Brexit Changes Coming in 2021
In January 2021, the UK left both the European Single Market and Customs Union and the new UK-EU relationship began under the EU-UK Trade and Cooperation Agreement. This is not, however, the end of the changes in this relationship. The full implementation of the new relationship will be phased in over the next several years, as different grace periods and easements are ended, while negotiations in other areas may well result in further changes.
This page hopes to outline the key changes and deadlines associated with the continued implementation of the new UK-EU relationship this year, and will be updated and circulated to Chamber members as things change.
June 30 – Deadline for applications to the EU Settlement Scheme
- EU Citizens and families will need to apply to remain in the UK before the end of 30 June 2021.
- The application link can be found here.
- You can read Chamber policy advisor, Niamh Corcoran’s, primer on the scheme and what employers need to know here.
June 30 – End of grace period for trade in selected meat products between Great Britain and Northern Ireland
- New checks and customs formalities are expected to come into place on 1 July 2021.
- These checks would stop the import of chilled (non-frozen) meat to Northern Ireland.
- This has been a source of much controversy, with the UK wishing to avoid these new checks from the previously agreed date – this has been known as the “sausage war” in the media.
- Negotiations over this and further aspects of the Northern Ireland Protocol are ongoing, with the terms of trade between Great Britain and Northern Ireland possibly changing as a result in the future. The UK has requested for this grace period to be extended.
June 30 – End of data ‘bridge’ allowing free transfer of data between the UK and the EU.
- The EU has, as of 28 June 2021, granted the UK an ‘adequacy decision’, and data will be able to travel between the two parties. You can read more about the agreement here.
- This ‘bridge’ formed part of the EU-UK Trade and Cooperation Agreement and allowed for data from the EU and the UK to flow between the two territories seamlessly.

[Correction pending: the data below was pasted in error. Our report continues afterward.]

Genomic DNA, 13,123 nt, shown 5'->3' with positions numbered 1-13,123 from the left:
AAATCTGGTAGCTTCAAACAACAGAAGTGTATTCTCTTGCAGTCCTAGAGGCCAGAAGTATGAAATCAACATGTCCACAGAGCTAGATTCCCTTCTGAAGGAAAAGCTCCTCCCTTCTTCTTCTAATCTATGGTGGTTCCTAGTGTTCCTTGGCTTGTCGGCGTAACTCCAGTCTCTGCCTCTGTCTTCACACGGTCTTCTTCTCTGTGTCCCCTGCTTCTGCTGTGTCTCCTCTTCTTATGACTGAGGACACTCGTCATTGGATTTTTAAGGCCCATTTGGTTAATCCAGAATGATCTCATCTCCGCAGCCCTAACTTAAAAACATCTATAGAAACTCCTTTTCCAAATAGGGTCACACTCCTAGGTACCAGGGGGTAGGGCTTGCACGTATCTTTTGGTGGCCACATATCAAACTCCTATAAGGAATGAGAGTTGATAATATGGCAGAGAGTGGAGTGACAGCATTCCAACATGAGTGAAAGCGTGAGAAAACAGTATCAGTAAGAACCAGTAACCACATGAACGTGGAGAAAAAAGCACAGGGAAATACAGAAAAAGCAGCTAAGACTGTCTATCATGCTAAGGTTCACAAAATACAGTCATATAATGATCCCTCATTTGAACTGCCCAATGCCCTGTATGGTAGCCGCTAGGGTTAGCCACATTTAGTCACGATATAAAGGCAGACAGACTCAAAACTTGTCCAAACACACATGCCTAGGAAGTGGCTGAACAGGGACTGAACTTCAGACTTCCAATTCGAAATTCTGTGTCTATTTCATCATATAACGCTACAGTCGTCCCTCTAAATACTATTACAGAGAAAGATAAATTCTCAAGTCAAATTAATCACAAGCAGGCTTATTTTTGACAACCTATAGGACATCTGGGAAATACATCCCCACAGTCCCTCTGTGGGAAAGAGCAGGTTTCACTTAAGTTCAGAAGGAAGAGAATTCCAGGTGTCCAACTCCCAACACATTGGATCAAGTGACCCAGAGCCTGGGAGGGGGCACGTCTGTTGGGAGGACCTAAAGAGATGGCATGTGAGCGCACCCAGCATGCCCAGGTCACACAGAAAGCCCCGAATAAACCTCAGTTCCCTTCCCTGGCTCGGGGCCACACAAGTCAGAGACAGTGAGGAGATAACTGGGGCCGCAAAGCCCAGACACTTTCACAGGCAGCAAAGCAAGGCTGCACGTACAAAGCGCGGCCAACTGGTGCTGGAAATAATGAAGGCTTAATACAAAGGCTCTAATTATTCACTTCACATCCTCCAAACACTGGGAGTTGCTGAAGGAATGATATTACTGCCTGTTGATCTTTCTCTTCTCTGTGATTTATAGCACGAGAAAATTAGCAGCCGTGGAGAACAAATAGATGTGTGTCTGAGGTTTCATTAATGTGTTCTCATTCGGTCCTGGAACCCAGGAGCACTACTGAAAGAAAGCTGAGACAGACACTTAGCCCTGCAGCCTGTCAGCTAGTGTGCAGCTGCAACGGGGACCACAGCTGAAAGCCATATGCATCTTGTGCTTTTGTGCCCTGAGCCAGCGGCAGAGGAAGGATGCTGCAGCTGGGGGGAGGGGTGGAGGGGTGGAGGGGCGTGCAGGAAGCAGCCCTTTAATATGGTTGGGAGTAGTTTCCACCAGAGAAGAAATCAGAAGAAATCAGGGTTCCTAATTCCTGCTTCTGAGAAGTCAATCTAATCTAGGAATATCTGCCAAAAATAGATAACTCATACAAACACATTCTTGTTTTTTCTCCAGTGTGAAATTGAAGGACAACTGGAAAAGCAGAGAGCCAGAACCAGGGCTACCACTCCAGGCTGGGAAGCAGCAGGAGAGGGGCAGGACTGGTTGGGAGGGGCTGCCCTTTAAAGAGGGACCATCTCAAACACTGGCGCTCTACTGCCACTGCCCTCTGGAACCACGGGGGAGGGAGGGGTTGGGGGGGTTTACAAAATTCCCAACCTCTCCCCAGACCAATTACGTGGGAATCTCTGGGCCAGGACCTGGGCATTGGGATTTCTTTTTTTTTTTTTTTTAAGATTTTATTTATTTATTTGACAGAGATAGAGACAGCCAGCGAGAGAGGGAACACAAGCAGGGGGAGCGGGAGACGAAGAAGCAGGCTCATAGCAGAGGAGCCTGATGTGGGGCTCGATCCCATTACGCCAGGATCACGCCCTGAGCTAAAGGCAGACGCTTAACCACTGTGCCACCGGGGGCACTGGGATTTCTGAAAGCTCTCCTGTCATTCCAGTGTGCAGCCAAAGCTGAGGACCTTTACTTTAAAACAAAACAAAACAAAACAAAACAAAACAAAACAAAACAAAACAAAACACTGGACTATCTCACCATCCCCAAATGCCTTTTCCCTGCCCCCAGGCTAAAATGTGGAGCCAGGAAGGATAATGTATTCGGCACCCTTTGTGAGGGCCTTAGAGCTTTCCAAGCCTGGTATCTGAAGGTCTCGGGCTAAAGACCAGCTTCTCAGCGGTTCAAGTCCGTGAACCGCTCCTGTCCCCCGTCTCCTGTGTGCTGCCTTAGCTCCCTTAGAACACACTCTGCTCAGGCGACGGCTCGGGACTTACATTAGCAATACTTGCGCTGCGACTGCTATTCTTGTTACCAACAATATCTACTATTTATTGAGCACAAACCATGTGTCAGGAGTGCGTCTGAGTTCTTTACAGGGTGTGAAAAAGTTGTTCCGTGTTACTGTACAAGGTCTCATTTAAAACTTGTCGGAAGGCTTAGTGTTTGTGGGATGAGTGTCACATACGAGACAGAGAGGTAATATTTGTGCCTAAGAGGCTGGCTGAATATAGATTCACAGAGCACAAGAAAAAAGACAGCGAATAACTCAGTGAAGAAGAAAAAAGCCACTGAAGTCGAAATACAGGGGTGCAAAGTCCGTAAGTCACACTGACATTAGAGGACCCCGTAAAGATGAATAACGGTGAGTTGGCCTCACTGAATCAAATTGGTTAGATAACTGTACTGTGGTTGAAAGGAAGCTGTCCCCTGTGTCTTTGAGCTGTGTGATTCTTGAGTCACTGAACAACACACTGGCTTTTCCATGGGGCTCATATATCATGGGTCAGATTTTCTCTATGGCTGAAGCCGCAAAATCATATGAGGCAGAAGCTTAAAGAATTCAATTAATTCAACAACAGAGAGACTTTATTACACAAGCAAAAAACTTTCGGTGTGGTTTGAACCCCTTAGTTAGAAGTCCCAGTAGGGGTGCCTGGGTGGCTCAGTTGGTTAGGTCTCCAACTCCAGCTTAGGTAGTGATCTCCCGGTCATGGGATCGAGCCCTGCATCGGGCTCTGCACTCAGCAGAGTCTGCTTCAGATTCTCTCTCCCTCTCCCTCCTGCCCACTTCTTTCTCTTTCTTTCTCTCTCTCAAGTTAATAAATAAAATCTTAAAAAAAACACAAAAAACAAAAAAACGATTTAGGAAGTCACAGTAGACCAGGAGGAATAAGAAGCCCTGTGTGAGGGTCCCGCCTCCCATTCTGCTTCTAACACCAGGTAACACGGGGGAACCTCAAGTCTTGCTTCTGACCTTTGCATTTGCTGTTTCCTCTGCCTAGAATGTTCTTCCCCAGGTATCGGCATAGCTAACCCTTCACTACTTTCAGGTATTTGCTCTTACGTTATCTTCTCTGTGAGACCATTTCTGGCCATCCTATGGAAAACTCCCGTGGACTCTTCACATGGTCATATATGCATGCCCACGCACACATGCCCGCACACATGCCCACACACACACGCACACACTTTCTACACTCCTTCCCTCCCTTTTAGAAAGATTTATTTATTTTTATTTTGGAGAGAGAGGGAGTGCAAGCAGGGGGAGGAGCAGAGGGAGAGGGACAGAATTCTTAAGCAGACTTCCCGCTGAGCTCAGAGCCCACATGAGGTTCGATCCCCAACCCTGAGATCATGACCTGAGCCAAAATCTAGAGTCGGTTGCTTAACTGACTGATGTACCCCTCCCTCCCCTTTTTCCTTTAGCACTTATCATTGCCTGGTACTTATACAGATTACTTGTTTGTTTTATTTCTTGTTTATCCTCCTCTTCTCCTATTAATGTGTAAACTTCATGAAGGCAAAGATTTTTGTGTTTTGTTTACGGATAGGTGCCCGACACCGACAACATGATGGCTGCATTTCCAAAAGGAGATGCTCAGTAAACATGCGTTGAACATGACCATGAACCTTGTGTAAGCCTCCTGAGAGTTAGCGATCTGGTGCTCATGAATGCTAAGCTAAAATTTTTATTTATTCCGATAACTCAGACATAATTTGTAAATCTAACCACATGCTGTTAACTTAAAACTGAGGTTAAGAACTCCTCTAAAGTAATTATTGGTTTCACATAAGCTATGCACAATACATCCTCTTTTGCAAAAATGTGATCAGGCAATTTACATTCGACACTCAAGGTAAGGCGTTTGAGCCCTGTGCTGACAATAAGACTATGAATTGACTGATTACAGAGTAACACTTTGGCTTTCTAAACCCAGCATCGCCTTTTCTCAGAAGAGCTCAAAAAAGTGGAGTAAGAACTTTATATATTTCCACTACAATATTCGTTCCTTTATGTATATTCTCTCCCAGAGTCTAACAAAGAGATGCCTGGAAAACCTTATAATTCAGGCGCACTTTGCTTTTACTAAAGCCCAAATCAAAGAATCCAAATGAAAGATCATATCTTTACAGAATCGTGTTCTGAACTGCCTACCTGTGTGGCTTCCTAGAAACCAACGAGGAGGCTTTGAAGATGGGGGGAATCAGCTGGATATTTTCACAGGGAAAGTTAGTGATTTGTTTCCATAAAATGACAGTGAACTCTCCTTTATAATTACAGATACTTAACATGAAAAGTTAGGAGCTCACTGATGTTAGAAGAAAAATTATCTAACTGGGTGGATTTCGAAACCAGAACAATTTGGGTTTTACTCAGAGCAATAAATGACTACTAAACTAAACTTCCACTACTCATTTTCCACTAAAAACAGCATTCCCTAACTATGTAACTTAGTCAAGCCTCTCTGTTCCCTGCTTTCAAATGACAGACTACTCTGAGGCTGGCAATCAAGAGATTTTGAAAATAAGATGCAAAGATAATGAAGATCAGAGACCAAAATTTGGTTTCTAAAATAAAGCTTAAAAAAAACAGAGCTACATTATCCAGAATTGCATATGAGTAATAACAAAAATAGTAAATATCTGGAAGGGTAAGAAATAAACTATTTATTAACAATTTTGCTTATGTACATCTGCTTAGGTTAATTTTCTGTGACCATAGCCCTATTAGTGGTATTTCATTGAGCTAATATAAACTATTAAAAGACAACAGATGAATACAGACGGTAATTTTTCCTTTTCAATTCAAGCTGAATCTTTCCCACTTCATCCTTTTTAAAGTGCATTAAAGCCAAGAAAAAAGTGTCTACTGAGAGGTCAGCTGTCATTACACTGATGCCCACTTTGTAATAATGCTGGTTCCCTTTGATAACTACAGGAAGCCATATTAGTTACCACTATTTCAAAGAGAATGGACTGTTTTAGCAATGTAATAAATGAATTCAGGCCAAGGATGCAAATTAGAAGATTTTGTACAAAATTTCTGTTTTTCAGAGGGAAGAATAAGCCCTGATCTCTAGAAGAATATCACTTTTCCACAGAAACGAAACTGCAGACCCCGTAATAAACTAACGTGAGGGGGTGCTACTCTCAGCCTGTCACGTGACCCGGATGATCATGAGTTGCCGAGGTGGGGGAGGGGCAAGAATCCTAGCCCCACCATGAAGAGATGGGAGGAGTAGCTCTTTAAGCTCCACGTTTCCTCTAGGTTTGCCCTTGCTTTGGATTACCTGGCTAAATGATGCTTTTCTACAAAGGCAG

- The bridge was initially intended to last for 4 months but was extended until the end of June.
- This bridge served as mechanism to allow business continuity and stability while the European Union decided whether or not to grant the UK a ‘data adequacy decision’, deeming that UK data protection measures are stringent enough to meet EU standards.
June 30 – Expiration and replacement of current UK steel Tariff Rate Quotas (TRQs)
- Secretary of State, Liz Truss, made the decision on 1 July 2021 to extend 15 of the 19 measures. This is a greater level of protection for the domestic steel industry than the Trade Remedies Authority recommended.
- The full steel safeguard notice and justification for this decision can be found here.
- Tariff rate quotas determine how much of a single product can enter the UK market tariff-free – in this example, steel. Once this limit has been reached, a tariff will be applied to further imports of steel. These measures act as safeguards for domestic steel manufacturers.
- There were previously 19 different measures in place related to steel imports. These measures expired on 30th June.
- The UK Trade Remedies Authority recommended that 10 of these measures should be replaced, while 9 measures should be removed.
1st July – Introduction of the European Union’s ‘Import One-Stop Shop’ (IOSS) for Import VAT.
- This forms part of changes to the EU VAT system on Business to Consumer (B2C) sales.
- Rather than registering in each individual EU member state, the One Stop Shop allows businesses, including those in the UK, to register with one tax authority within the EU through an intermediary, and file VAT returns for all of their EU sales.